Diet! The word typically brings to mind plenty of effort and the potential for “failure.” After all, diets are things we often go on and off of over and over again. With enough diet books available to fill an entire bookstore it should be easy, right? There’s got be a better way...
And there is a better way!
Your “diet” should be considered part of an individualized plan to optimize health and wellness, with an appreciation that food is more than just medicine. Indeed, food should be seen as playing an important role in the way we experience life, not simply a way to satisfy hunger, encompassing social ties, taste, love, and yes, good health.
Rather than promoting a specific “diet,” it seems better to support a “pattern” of eating. This isn’t just word play, because what may be the two healthiest “diets” on the planet follow patterns based in long-held cultural traditions that have helped support family and community across generations, that emphasize physical activity, and that have been associated with improved health, too. What are the two patterns?
The Mediterranean- and Asian-styled patterns of eating.
The Mediterranean “diet” generally emphasizes:
- plenty of vegetables and fruits
- extra virgin olive oil
- high-quality dairy products
- cold water fish
Wine, poultry, and eggs are enjoyed on occasion, and red meat only rarely; thus, this pattern of eating is high in heart-healthy monounsaturated fat and omega-3 fatty acids, but is low in saturated fat.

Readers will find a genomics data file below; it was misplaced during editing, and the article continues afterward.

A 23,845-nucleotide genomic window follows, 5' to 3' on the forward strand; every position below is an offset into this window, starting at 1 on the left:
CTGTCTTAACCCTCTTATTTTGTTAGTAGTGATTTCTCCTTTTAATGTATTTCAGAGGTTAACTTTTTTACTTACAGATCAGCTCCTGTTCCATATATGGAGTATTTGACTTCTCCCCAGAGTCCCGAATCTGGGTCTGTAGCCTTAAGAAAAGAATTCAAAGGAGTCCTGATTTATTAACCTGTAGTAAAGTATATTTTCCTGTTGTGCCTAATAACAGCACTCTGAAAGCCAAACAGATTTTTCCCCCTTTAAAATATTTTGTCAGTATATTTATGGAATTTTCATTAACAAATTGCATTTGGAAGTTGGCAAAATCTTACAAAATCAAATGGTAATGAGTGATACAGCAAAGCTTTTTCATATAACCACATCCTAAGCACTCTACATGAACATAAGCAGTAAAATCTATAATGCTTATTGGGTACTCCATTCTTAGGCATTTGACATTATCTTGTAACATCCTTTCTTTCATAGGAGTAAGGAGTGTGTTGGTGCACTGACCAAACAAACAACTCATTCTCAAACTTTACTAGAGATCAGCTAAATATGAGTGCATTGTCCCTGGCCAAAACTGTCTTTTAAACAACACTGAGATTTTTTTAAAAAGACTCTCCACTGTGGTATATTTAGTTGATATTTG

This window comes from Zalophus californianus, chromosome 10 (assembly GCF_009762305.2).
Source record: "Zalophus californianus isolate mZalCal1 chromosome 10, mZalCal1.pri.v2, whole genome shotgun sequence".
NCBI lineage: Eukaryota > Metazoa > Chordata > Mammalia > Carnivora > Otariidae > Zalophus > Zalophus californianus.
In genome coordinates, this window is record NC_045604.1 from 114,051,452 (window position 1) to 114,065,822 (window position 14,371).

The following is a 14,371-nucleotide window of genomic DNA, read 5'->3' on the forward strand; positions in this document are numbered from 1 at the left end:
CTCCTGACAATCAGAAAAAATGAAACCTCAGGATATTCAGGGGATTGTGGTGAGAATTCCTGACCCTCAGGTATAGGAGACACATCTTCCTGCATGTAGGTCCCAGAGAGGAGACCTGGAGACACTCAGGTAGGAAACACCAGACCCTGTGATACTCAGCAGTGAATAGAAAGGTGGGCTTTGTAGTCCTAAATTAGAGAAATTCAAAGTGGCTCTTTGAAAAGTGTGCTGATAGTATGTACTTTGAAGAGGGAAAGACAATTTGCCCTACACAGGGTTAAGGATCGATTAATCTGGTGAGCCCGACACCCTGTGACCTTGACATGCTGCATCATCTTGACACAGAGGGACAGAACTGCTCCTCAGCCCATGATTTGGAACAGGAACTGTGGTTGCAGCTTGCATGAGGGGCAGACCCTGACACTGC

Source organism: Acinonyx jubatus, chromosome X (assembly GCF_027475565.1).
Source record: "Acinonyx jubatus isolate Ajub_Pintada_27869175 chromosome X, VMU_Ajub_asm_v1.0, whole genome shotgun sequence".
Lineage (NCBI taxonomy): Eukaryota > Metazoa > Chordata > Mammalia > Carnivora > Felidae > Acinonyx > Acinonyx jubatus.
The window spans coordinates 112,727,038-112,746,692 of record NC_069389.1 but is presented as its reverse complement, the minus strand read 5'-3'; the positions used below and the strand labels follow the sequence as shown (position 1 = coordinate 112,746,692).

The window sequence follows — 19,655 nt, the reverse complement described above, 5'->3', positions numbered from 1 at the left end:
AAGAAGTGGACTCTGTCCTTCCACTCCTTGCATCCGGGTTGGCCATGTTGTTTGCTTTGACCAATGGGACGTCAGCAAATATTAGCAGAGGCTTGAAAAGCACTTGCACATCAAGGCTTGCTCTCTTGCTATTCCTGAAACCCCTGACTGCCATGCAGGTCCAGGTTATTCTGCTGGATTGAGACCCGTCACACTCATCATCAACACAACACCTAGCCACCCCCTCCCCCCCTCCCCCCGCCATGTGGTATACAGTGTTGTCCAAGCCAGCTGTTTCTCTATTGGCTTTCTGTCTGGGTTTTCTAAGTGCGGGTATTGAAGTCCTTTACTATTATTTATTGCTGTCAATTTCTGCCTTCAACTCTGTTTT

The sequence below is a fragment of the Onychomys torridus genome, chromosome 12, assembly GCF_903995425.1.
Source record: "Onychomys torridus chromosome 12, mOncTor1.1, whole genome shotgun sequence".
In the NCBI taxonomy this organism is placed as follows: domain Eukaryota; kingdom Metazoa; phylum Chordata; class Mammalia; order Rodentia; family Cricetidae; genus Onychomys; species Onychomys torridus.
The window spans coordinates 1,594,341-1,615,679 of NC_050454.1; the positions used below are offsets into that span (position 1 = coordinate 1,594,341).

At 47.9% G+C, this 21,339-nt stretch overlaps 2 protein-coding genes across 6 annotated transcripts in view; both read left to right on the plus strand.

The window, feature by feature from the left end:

Asian meals (in this instance focusing primarily on the traditional Japanese way of eating) almost always include:
- vegetables and fruit
- fresh fish
- rice or noodles
- fermented soy products (miso and tempeh, for example)
The beverage of choice is tea. This approach to eating well is also low in saturated fat, but it can be high in salt (sodium), so be sure to inquire about low-salt options when you go to your favorite Asian restaurant, and limit salt when making Asian-style dishes at home.
Of course, even the healthiest ingredients can be made into relatively unhealthy meals based on the means of preparation and cooking. Stay close to the traditional ways of preparing Mediterranean and Asian meals, and you’ll have the best chance of them not only being good for you, but also tasting great!
When you follow a Mediterranean- or Asian-“diet” you won’t feel as though you are depriving yourself of anything, in part because the meals are so delicious; thus, achieving your weight loss and overall health goals may be more successful.
** Information in this e-letter is provided for informational purposes only and is not intended as a substitute for the advice provided by your physician or other healthcare professional. You should not use the information on this web site for diagnosing or treating a health problem or disease, or prescribing any medication or other treatment. **